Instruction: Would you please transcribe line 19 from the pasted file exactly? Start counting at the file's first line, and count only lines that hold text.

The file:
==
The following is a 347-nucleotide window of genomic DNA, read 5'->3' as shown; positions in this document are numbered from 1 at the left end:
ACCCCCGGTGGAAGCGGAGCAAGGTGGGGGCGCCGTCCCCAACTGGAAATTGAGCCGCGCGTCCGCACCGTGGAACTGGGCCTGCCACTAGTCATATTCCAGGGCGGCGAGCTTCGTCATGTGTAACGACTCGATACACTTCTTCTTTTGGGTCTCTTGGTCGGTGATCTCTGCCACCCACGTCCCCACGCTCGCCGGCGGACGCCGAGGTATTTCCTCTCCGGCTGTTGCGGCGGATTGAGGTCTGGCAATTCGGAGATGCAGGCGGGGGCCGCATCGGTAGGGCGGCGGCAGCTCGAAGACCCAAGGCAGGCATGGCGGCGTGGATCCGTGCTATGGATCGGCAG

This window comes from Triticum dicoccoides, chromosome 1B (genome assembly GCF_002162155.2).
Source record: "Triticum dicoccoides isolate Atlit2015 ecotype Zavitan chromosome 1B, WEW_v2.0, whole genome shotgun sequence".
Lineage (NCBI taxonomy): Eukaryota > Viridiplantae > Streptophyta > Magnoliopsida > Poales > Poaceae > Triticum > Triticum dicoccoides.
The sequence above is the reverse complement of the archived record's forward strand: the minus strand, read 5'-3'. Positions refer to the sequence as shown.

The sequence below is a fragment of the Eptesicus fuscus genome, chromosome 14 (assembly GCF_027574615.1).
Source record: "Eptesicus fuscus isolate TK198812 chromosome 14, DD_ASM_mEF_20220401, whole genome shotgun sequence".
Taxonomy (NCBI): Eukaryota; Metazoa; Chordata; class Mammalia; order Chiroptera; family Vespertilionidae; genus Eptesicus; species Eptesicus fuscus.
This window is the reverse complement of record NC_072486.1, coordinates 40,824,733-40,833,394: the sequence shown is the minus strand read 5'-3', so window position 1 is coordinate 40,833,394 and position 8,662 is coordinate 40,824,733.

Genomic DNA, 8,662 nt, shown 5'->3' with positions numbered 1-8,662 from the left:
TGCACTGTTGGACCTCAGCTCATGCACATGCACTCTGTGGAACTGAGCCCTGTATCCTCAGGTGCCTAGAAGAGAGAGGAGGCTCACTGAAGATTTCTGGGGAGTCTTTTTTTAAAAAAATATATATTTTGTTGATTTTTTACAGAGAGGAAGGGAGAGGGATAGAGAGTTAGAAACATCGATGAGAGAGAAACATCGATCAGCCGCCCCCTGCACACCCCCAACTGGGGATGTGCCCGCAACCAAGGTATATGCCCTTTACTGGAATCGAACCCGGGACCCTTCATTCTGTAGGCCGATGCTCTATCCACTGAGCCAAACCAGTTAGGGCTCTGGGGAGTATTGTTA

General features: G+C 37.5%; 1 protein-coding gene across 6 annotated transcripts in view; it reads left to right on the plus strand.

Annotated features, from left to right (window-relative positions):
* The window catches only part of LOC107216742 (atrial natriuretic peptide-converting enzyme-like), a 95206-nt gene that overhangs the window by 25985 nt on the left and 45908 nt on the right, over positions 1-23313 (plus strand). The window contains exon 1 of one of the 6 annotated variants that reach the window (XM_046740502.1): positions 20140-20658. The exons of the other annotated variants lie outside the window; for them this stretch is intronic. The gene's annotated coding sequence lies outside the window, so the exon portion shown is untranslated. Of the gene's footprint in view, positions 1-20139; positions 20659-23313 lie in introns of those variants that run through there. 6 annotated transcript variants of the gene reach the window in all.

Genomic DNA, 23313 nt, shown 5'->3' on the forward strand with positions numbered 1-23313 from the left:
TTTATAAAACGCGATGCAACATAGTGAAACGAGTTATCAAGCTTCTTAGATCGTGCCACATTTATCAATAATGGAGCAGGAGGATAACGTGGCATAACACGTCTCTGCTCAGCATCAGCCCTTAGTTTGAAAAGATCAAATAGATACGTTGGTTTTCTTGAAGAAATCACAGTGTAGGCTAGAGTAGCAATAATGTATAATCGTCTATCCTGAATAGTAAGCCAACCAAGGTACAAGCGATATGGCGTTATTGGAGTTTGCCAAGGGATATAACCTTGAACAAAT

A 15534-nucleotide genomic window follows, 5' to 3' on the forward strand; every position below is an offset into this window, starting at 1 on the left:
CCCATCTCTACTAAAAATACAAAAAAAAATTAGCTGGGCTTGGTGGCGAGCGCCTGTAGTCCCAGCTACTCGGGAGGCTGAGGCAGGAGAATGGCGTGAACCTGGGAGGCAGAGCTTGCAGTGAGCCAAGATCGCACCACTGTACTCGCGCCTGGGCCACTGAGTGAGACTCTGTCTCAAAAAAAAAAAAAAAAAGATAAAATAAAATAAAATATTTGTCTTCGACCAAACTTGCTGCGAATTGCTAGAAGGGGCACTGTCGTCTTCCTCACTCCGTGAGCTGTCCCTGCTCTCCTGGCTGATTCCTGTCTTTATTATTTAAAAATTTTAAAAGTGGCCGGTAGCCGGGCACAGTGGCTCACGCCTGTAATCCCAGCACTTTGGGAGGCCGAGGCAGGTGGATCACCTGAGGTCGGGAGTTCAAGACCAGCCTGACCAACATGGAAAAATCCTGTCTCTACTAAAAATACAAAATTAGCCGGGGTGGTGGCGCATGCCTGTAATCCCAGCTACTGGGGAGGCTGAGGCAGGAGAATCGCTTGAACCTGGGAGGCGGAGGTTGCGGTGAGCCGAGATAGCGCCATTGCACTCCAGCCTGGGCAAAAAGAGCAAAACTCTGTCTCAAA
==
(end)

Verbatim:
CCCATCTCTACTAAAAATACAAAAAAAAATTAGCTGGGCTTGGTGGCGAGCGCCTGTAGTCCCAGCTACTCGGGAGGCTGAGGCAGGAGAATGGCGTGAACCTGGGAGGCAGAGCTTGCAGTGAGCCAAGATCGCACCACTGTACTCGCGCCTGGGCCACTGAGTGAGACTCTGTCTCAAAAAAAAAAAAAAAAAGATAAAATAAAATAAAATATTTGTCTTCGACCAAACTTGCTGCGAATTGCTAGAAGGGGCACTGTCGTCTTCCTCACTCCGTGAGCTGTCCCTGCTCTCCTGGCTGATTCCTGTCTTTATTATTTAAAAATTTTAAAAGTGGCCGGTAGCCGGGCACAGTGGCTCACGCCTGTAATCCCAGCACTTTGGGAGGCCGAGGCAGGTGGATCACCTGAGGTCGGGAGTTCAAGACCAGCCTGACCAACATGGAAAAATCCTGTCTCTACTAAAAATACAAAATTAGCCGGGGTGGTGGCGCATGCCTGTAATCCCAGCTACTGGGGAGGCTGAGGCAGGAGAATCGCTTGAACCTGGGAGGCGGAGGTTGCGGTGAGCCGAGATAGCGCCATTGCACTCCAGCCTGGGCAAAAAGAGCAAAACTCTGTCTCAAA